With regard to the particular problem of maintaining the extra care and heightened sensitivity of the Yomim Noro'im, throughout the year, when the distractions surrounding us multiply and threaten to drive away our awareness of our true purpose in this world, the only answer we can give is, "Go out, following the tracks of the flock" (Shir Hashirim 1:8). Although we do not have the power to innovate, we can examine the practices of gedolei Yisroel of past generations who attained great spiritual heights. By following them, we too can hope to put ourselves on the correct path.

The Practice of Gedolim of Past Centuries

Even today, we have had the privilege of witnessing the conduct of the surviving members of the last generation of alumni of the Talmud Torah of Kelm. Their practice in this respect was, "asiri kodesh (every tenth one is holy)"! Ten days were counted from Yom Kippur and that, and every subsequent tenth day, were devoted to strengthening avodoh and working on the undertakings made on Yom Kippur. On these days, extra care was taken in all areas of avodas Hashem, in dealings with others and in being careful not to waste time that could be used for Torah study. This custom thus affords an opportunity to retain and to reinforce one's connection with the spiritual level experienced during the Yomim Noro'im.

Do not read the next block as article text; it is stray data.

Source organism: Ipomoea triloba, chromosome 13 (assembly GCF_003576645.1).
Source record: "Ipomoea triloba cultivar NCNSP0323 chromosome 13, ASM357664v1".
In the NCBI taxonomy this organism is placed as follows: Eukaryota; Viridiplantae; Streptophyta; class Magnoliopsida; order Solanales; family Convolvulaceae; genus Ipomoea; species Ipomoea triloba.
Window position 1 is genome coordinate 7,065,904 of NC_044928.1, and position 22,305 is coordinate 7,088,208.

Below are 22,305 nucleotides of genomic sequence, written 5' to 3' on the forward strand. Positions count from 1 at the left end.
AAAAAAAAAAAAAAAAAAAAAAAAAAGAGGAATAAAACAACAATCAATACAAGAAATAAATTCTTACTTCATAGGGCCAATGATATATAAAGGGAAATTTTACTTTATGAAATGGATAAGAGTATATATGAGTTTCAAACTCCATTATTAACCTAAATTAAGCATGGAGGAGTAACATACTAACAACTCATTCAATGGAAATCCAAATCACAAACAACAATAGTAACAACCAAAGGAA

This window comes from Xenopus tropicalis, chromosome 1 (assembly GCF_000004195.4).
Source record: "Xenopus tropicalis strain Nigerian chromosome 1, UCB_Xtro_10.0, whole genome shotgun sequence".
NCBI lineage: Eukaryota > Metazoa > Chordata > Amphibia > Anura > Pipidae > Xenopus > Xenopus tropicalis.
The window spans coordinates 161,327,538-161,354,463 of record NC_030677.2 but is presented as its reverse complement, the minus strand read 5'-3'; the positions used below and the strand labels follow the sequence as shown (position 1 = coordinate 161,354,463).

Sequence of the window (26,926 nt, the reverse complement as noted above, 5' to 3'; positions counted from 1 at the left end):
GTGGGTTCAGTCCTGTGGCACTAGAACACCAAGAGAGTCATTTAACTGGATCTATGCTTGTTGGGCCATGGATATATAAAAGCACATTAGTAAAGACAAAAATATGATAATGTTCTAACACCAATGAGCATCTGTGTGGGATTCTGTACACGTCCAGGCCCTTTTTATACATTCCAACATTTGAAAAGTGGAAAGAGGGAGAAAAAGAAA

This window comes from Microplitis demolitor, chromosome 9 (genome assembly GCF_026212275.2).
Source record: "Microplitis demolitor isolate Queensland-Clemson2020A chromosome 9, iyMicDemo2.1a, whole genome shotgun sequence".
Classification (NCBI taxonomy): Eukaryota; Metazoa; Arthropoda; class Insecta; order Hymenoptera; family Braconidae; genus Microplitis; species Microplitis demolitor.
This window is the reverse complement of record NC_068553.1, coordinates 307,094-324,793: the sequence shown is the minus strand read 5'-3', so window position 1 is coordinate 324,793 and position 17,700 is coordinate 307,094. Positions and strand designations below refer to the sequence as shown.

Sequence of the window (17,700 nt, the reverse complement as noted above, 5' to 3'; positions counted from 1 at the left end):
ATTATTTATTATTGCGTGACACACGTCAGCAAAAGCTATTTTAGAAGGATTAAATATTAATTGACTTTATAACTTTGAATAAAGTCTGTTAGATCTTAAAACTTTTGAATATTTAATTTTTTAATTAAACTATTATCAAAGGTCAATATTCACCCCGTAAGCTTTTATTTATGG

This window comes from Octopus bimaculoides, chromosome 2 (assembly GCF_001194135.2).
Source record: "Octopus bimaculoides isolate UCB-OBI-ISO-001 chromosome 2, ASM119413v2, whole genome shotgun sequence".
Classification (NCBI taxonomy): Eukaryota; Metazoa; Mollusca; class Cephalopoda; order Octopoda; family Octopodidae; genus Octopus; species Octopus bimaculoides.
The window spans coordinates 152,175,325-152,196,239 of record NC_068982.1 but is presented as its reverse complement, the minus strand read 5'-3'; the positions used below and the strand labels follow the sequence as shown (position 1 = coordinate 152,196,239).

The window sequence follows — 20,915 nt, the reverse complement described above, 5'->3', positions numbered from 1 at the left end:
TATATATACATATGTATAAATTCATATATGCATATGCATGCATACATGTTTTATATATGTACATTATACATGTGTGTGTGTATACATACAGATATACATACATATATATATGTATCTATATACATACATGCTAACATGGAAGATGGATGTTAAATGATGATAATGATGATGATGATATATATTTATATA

This is actually a custom that was followed by earlier authorities. The Sheloh (in maseches Chulin, at the end of the chapter entitled "Ner Mitzvoh") quoting an even earlier source, writes, "A person's lifetime should be tithed, and a tenth devoted to Hakodosh Boruch Hu." The Sheloh describes at length how one should conduct oneself when the tenth day falls on Shabbos, on Yom Tov, or on a fast day. He writes, "It appears to me that in this instance, the day should not be delayed and it is certainly so . . . for the main factor in the day's holiness is its being a day of repentance: of examination of one's ways, of contemplating repentance, of holy resolutions and of reflection on how he can mend his ways."

The Sheloh concludes, "The proper arrangement is as follows: throughout one's life, one should begin counting from Rosh Hashonoh and Yom Kippur . . . the twentieth of the month should be holy. He should do this every year and at the end of the year, when less than ten days remain, he should make all the days after the last tenth day holy, so that the counting starts from Rosh Hashonoh. He should continue doing this all his life."

The author of Hogein Vederech Moshe, a work which the Mogen Avrohom quotes a number of times, writes, "And now I will write about a medicine for long life. Whoever wants to live long, should give a tenth of his days . . . from Rosh Hashonoh, at the beginning of every year, he should count ten days until Yom Kippur . . . and from then on he counts nine days and the tenth one should be holy, with Torah study or some other mitzvoh, so that he remember that this day is more holy and pure than all the others. In this way, his days will multiply and he will have a long life . . . "

This custom is compared to that of ma'aser kesofim, as we find in Or Tzaddikim by the gaon and tzaddik HaRav Meir Papiresh zt'l (Amud Hatorah, perek 17): "In the same way that a person is obliged to give a tenth of his money, he is also obliged to give a tenth of his days . . . every tenth day from Rosh Hashonoh should be holy with fasting, Torah and prayer, spending a little more time in solitude than on other days. On days when he cannot fast, this day should still be holy with Torah and tefilloh."